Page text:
David Clyde Driskell (pronounced like Driscol) was born on June 7, 1931, in Eatonton, Ga., southeast of Atlanta. His father, George Washington Driskell, was a minister, and his mother, Mary Cloud Driskell, was a homemaker. His mother, he said, passed on to him a washing pot that had belonged to her grandmother.
“And she said Grandma Leathy would tell her stories about this pot,” Professor Driskell said in an oral history recorded in 2009 for the Smithsonian Institution’s Archives of American Art. “This was the pot that her mother used to cover her head to pray in slavery so nobody would hear her praying for freedom.”
When he was 5 the family moved to western North Carolina, where he attended segregated schools. The high school he attended required a 35-mile bus ride each way.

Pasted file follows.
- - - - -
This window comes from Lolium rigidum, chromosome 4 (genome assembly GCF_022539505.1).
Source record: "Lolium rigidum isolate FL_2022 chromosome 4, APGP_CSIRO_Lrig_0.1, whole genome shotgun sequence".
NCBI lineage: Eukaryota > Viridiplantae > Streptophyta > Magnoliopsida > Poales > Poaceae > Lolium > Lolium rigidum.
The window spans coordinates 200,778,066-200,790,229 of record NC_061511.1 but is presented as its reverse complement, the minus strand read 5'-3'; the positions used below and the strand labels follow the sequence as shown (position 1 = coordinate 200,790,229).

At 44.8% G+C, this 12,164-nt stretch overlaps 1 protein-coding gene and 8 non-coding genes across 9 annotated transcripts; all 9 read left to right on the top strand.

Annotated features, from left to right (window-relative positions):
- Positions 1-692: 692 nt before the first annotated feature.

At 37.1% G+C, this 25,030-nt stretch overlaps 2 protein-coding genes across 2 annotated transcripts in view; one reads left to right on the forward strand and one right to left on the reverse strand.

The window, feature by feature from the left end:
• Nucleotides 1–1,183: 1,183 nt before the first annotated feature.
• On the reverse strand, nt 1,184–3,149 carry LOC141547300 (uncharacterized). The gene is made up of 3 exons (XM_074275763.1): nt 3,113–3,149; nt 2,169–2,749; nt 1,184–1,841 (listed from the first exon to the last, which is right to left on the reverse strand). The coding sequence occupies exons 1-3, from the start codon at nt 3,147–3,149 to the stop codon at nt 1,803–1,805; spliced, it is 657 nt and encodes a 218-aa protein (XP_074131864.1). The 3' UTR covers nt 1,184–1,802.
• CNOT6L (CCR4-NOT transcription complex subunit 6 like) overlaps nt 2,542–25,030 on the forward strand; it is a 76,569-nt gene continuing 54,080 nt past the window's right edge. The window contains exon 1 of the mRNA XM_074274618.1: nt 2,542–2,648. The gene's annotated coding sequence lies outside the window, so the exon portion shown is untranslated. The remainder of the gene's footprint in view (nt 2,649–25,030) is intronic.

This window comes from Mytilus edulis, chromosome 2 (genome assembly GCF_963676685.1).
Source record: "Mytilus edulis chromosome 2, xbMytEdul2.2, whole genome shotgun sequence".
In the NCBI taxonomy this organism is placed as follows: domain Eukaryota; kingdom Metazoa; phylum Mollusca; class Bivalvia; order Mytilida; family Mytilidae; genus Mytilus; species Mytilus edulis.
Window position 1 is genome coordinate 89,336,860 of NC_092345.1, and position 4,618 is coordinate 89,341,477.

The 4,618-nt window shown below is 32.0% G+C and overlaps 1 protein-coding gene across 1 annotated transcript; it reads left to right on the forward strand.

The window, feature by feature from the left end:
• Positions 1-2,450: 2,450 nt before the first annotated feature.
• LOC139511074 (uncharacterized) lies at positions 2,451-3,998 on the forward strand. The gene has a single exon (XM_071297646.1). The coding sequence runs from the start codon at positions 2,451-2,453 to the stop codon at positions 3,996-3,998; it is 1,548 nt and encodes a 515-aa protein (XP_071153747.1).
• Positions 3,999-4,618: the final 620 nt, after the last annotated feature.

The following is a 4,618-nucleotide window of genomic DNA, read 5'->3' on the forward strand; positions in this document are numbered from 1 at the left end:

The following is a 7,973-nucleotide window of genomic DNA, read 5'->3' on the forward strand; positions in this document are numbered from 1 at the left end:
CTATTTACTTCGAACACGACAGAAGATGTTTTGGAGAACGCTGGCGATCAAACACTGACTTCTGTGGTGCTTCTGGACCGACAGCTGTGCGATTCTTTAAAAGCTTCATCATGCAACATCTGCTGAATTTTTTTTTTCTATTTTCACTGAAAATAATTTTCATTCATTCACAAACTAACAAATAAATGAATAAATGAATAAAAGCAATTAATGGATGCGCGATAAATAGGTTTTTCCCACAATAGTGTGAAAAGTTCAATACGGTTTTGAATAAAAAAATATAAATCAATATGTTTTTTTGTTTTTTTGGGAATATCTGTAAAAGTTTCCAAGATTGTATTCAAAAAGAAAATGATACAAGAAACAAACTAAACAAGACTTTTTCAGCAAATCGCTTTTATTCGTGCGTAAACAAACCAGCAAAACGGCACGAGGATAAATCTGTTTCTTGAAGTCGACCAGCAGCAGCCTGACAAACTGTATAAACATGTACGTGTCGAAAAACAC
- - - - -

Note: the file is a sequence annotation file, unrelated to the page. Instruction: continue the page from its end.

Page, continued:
He had received a $90 scholarship to Shaw University in Raleigh, N.C., but at the last minute he decided he wanted to go to Howard University in Washington. He arrived three weeks after classes had begun, having not gone through the application process.
“They tried to be firm with me,” he recalled, “and said: ‘School has been in session for three weeks. You can’t just come to college. You have to make an application.’ I insisted on staying. I said, ‘Well, I’m here; give me an application.’”
He started out studying history, but in 1951 he took his first art course, a drawing class. One day a distinguished-looking man dropped in on the class and began admiring a drawing over Professor Driskell’s shoulder. Realizing that Professor Driskell was not one of the regular art students, the man asked him what his major was.
“I said history,” Professor Driskell recalled. “And he looked at my drawing and looked at me and said, ‘You don’t belong over there; you belong here.’”